I'm not convinced that America is ready for Paul Verhoven, I think his European sense of humour just doesn't translate well with audiences there and his films generally seem less successful than they ought to be. Let's face it, Starship Troopers
was a piss take of epic proportions, much funnier than Tim Burton's curiously leaden Mars Attacks!
, but of course it looks like, and was sold as, a straight laced, huge budget sci-fi movie. Therefore, the perverse comedy aspect drew a general blank from American audiences and critics, but everyone I saw it with here in the UK found it hysterical. It works as a parody of Beverly Hills 90210 and Dawson's Creek
with giant bugs and gratuitous violence, what more could you want?! Even if the satire didn't register, the action was deliciously gory and the CGI bugs brilliantly realised, the production itself was straight laced, the context wasn't. It therefore is unsurprising that instead of a Danny Elfman
style parody of B-movies past (one of the few aspects of Mars Attacks!
to be spot on), Basil Poledouris
wrote a booming and gloriously unsubtle action score that gives David Arnold
a run for his money.
One of the most amusing aspects of Verhoven's enterprise was the faux interactive television news, 'Would you like to know more?' which so neatly parodies current American news networks, it's quite worrying. Basil Poledouris
' sarcastic brass fanfare opens the album, followed by the hilariously po-faced Fed Net March. This segues seemlessly into Klendathu Drop - 'It's an ugly planet, it's a bug planet!' - the first of several hugely bombastic action cues, which take everything deadly serious, even if incredibly over the top. Best of the bunch is the almost psychotically frenetic Tango Urilla which just builds and builds, with brass and percussion piled up recklessly, what makes it a work of minor genius is that it doesn't lose direction or coherence, it just works. One aspect that makes the score work so well is that every track has its own themes, there isn't really any repetition, but they are interrelated and similar enough in style that this doesn't matter. It does mean that each action cue has some melody on which to hangs its bombast, it's not just aimless noise.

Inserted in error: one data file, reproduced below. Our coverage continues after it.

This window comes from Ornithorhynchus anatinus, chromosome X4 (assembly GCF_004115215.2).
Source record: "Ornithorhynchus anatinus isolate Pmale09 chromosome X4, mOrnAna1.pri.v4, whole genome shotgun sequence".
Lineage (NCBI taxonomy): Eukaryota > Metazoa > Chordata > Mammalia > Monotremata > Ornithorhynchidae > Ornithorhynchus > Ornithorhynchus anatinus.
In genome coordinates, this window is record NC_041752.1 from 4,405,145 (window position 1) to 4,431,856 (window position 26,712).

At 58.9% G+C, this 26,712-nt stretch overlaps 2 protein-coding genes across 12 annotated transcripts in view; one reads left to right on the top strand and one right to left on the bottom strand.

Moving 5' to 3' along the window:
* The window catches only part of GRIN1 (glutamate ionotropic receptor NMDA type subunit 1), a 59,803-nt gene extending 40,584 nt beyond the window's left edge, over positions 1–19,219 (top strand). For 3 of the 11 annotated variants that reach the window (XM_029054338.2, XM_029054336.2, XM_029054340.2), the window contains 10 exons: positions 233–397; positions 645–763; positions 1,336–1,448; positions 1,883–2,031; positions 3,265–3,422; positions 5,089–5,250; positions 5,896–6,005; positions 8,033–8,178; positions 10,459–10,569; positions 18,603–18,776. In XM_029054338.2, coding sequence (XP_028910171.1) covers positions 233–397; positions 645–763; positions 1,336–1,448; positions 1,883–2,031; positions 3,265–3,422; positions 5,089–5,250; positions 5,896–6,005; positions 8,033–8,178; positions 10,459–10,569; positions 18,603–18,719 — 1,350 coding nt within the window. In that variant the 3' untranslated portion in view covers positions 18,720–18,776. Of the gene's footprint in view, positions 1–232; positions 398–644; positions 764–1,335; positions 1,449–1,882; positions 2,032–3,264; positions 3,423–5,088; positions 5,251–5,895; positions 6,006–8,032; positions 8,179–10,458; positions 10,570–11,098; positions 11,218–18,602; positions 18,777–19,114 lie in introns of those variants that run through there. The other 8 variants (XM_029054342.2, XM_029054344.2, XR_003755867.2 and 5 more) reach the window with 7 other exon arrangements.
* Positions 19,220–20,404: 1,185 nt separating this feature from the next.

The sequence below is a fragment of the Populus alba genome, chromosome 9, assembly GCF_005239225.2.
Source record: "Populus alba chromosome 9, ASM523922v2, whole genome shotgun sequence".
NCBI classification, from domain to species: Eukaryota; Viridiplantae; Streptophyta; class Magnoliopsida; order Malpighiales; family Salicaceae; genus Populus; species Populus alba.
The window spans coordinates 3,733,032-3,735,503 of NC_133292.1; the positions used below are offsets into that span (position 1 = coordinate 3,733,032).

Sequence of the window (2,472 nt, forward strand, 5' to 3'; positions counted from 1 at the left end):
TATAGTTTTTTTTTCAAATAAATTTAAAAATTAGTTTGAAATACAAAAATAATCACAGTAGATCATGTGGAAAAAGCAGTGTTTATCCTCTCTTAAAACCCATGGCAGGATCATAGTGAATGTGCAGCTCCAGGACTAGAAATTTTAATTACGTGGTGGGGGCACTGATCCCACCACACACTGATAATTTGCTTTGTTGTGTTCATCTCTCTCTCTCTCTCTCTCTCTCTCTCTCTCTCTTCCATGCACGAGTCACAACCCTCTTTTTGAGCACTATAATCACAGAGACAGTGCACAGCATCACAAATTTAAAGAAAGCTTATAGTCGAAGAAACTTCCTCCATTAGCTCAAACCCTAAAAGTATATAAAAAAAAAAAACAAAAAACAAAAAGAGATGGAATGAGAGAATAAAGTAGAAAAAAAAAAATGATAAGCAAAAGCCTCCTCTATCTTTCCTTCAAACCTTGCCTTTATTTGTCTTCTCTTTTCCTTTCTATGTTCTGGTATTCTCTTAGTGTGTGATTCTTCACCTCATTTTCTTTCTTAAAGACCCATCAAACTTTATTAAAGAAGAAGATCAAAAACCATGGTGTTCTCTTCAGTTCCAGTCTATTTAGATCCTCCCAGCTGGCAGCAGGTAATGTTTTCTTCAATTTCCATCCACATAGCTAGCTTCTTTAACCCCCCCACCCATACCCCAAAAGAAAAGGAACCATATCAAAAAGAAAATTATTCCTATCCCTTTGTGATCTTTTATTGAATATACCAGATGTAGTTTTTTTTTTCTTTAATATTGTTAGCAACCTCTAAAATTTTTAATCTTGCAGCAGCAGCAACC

There are a couple of token quieter moments, Dizzy's Funeral is actually quite fetching, even if the moment is only brief and rather superficial. Brainbug takes the invention of the orchestration further with a B movie style organ theme for the rather disgusting thinking bugs. They Will Win reprises the Fed Net material with enough conviction to make you want to sign up to be mercilessly slaughtered by an almost endless succession of giant alien insects. The album ends with Into It, which appears in the film and is composed and performed by the composer's daughter. Not a great song, admittedly, but a passable, grungy rock number. It is a disappointment that Varese's album is so short, it's not a piece of art, but given the film, this was hardly likely. However, at a time when really good action scores are perilously thin on the ground, Poledouris takes the form to almost hitherto unexplored levels of overkill, while actually writing memorable and well considered music. It seems crazily uncontrolled, but in fact it's extremely carefully constructed and is half an hour of brass and percussion bliss. Oh and the strings play sometimes too.
Read other recent reviews by Tom Daish: The Snow Files: The Film Music of Mark Snow
, The 7th Voyage of Sinbad